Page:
So go Canada, good luck to the new East Canada, West Canada, and Europe regions of ADF, and someone needs to send a fruit basket to Chris:) and valkyrvolva for excellent work in their regions. I'm excited to see how things pan out in the future of ADF.
Current Location: Southeast of Disorder
Current Mood: amused
Current Music: "Why Don't We Get Drunk and Screw", -JB
An inherent flaw with this line of questioning is that it places a value on numbers, a value which isn't actually there, especially when seen from the outside.
One of the things I see most often is that some people perceive numbers as a measure of success. It's not, really: your success, religiously speaking, is tied to things that cannot be measured objectively. So if we're looking for something that is somewhat "objective" about whether we're successful in our mission (which is, primarily, to provide open, inclusive worship to those who want it), we are stuck with numbers as our best indicator.
What numbers mean to me in this case is "are we conveying who we are effectively in all sectors of the ADF world, and if not, why not?"
Part of what I believe is that if we do what we do, we will grow. That's a given: people will join something that has meaning to them, that gives them an identity that they appreciate and that they want. If our rituals give meaning, then we will grow. If our interactions reflect well on us, then we will grow. If our message appeals to people, then we will grow.
So what numbers can point to are trends that might point to larger problems. For instance, in Canada and abroad we appear to be communicating in an effective manner, and people seem to be understanding ADF and ADF seems to appeal to them. In the NW, it seems that maybe we aren't doing these things as well as we could.
The trends may also point to problem areas in ADF's administration. It could be that the SERD is getting out and being active in the community, thus making her region more accessible to members and also more attractive to potential members in the community. It may be that ADF is suffering an image problem in Texas, or that the Pac NW has an impression of ADF that isn't what we want to promote. Through thinking about these numbers, we can think about why we experience loss or low or high gain in those areas and work to better serve our existing members (because if we're experiencing low growth, then we are probably experiencing non-renewal, meaning that what once spoke to someone doesn't anymore; and if we are experiencing negative growth, we are most definitely not serving our members in some key, vital way).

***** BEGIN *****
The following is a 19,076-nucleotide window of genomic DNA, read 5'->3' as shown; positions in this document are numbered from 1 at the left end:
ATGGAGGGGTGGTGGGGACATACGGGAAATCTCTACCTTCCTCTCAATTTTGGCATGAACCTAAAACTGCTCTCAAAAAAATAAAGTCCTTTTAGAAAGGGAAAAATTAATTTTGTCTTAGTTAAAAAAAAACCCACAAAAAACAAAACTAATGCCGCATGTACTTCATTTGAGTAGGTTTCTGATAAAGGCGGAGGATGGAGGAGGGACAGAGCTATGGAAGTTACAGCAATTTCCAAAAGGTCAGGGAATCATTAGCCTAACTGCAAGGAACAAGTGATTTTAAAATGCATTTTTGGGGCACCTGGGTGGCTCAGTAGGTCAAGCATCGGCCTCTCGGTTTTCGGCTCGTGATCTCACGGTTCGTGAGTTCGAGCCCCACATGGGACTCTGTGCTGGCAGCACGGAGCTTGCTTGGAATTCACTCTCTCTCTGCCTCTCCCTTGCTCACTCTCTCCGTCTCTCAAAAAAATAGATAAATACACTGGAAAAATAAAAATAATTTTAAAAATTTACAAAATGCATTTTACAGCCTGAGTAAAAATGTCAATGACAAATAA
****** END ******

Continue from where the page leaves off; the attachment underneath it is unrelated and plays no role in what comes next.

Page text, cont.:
Centrally, if we're losing members, we want to know why, and part of knowing "why" is knowing "where". Examining the numbers allows us to locate problems in space, and then figure out what those problems are in terms of, well, everything else that might have a bearing.
There's no question that ADF is growing, and will continue to grow. What these numbers help show us, though, is how we can improve our services to those members: if an area is growing slower than the rest of ADF, then why is it? Maybe it's just supposed to, or maybe we're not communicating effectively.
I admit, I don't really think about ADF as "bigger is better", but if someone joins, I want them to stay with us, so that means that we have to find a way to make sure that our members' needs are met. The numbers become a vital part of figuring out how to do that.